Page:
Tech2Tech: EFI/DFI Series (Part II): EFI/DFI Theory

By Dave Worden

In part two of this series, I am going to cover the basic theory that two engine manufacturers use in DFI/EFI. Kawasaki uses Digital Fuel Injection (DFI) and Kohler Co. uses Electronic Fuel Injection (EFI). I will then begin breaking down components in regard to troubleshooting. While my strength will be with EFI because it is where I spent time in training and development, I believe the majority of troubleshooting techniques will be very similar.
DFI Theory

Kawasaki has been manufacturing fuel-injection systems for approximately 20 years. The Kawasaki DFI is a proven system in terms of simplicity, reliability, ease of maintenance, performance, economy and reduced emissions. The system uses an Engine/Electronic Control Unit (ECU), which monitors engine speed, load, atmospheric pressure, engine and air temperature. This system only uses three sensors and the ignition coils to determine the precise fuel needed. The Kawasaki DFI does not use an oxygen (O2) sensor, throttle position sensor or crank position sensor. This is called an “open-loop” system. It also uses a single ground system unlike other manufacturers. I will try and simplify the system and how it works:

1) When the key switch is on, the fuel pump is activated and the ECU reads the atmospheric pressure by using the vacuum pressure sensor. The ECU stores this value while the engine runs.

2) When the engine is started, the ECU uses the voltage from each ignition coil and uses the voltage spikes to calculate the rpm and position of the crankshaft relative to the pistons. It’s important to understand the ECU does not control the ignition coils.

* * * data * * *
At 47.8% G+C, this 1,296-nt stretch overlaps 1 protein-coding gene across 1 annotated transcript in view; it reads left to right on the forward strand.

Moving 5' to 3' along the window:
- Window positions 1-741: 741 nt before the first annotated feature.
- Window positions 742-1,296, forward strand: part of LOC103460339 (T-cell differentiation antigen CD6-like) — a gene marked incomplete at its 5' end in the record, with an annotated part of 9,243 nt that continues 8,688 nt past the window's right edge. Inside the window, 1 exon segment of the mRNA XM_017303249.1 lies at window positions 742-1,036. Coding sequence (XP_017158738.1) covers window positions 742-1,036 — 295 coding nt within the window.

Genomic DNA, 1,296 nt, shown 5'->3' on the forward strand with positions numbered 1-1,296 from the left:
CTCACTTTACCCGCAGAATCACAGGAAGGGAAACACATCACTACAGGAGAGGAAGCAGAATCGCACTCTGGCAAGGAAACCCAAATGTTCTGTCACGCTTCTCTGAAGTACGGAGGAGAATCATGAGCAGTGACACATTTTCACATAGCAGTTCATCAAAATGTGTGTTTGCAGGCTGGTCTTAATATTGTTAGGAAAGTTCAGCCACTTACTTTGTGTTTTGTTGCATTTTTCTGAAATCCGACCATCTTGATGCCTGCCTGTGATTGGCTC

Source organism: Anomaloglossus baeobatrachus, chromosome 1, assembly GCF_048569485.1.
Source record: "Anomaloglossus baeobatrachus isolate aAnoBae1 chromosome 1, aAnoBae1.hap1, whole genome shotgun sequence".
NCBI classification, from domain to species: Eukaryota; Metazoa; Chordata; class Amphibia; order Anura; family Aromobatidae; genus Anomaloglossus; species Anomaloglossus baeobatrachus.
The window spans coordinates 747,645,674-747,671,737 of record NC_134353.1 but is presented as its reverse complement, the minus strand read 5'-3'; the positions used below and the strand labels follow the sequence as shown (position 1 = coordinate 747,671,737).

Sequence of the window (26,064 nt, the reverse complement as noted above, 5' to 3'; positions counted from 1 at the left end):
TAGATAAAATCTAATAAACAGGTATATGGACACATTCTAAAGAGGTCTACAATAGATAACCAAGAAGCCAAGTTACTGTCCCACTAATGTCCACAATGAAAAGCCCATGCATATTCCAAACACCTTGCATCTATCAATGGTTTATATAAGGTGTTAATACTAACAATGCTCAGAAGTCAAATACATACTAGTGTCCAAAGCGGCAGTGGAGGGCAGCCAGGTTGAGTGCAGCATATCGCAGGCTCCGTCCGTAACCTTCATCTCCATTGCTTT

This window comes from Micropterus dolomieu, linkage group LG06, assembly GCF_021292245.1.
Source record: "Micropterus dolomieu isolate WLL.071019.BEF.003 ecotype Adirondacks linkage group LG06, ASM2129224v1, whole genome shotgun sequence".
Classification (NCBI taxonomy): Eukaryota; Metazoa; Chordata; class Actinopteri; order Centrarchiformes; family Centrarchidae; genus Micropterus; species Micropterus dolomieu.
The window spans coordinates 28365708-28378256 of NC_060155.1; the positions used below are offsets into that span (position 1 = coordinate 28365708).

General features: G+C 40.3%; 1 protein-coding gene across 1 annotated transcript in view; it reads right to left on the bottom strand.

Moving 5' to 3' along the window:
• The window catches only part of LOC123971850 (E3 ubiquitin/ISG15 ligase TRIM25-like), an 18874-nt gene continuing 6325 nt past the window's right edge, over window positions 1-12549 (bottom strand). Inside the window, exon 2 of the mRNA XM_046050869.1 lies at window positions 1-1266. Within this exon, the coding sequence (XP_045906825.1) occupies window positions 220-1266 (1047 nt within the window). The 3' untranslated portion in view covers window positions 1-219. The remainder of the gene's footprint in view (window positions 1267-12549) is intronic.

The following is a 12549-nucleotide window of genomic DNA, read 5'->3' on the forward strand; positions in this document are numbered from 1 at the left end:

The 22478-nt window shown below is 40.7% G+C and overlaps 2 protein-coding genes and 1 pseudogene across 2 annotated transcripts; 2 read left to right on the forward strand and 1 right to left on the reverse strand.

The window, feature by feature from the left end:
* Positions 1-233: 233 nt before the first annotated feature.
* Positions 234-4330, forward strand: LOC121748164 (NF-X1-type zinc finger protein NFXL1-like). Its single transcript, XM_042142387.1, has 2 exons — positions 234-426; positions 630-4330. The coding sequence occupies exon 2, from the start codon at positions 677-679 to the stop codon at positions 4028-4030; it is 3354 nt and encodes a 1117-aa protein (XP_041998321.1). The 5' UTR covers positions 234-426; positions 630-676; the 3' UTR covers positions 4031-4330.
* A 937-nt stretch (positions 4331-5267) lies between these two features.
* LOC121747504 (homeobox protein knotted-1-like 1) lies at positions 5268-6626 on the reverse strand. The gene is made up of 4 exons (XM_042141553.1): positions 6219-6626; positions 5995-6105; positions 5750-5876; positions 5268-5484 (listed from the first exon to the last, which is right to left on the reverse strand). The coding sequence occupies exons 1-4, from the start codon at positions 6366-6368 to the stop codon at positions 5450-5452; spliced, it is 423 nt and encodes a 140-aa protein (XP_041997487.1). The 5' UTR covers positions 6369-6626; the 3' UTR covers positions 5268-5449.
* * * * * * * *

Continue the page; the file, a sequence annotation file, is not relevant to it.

3) The vacuum pressure sensor is read continuously while the engine is cranking or running.

4) The electric fuel pump is activated when the key is switched on. The fuel pump is passively controlled by the ECU via the OEM fuel pump relay. For safety reasons, if the engine does not crank three seconds, the pump will turn off. When the engine is cranking or running, the fuel pump operates continuously. Its location varies by OEM.

5) The fuel pressure regulator is fully mechanical and responds to the changes in the intake manifold pressure. Its function is to regulate fuel pressure to the fuel injectors as manifold pressure changes. As vacuum in the intake manifold increases, fuel pressure decreases. The fuel pressure regulator controls fuel pressure by changing the resistance of the fuel flow from the regulator back to the fuel tank.

6) The coolant temperature senses the engine temperature, and the ECU uses a denser mixture when the engine is cold. Conversely, on a warm engine, the ECU uses a leaner mixture. The coolant temperature sensor acts basically like a choke in a carbureted engine.

7) The fuel injectors are ground-controlled components. While the engine is cranking or running, the ECU intermittently grounds the fuel injector solenoid as determined by the ECU.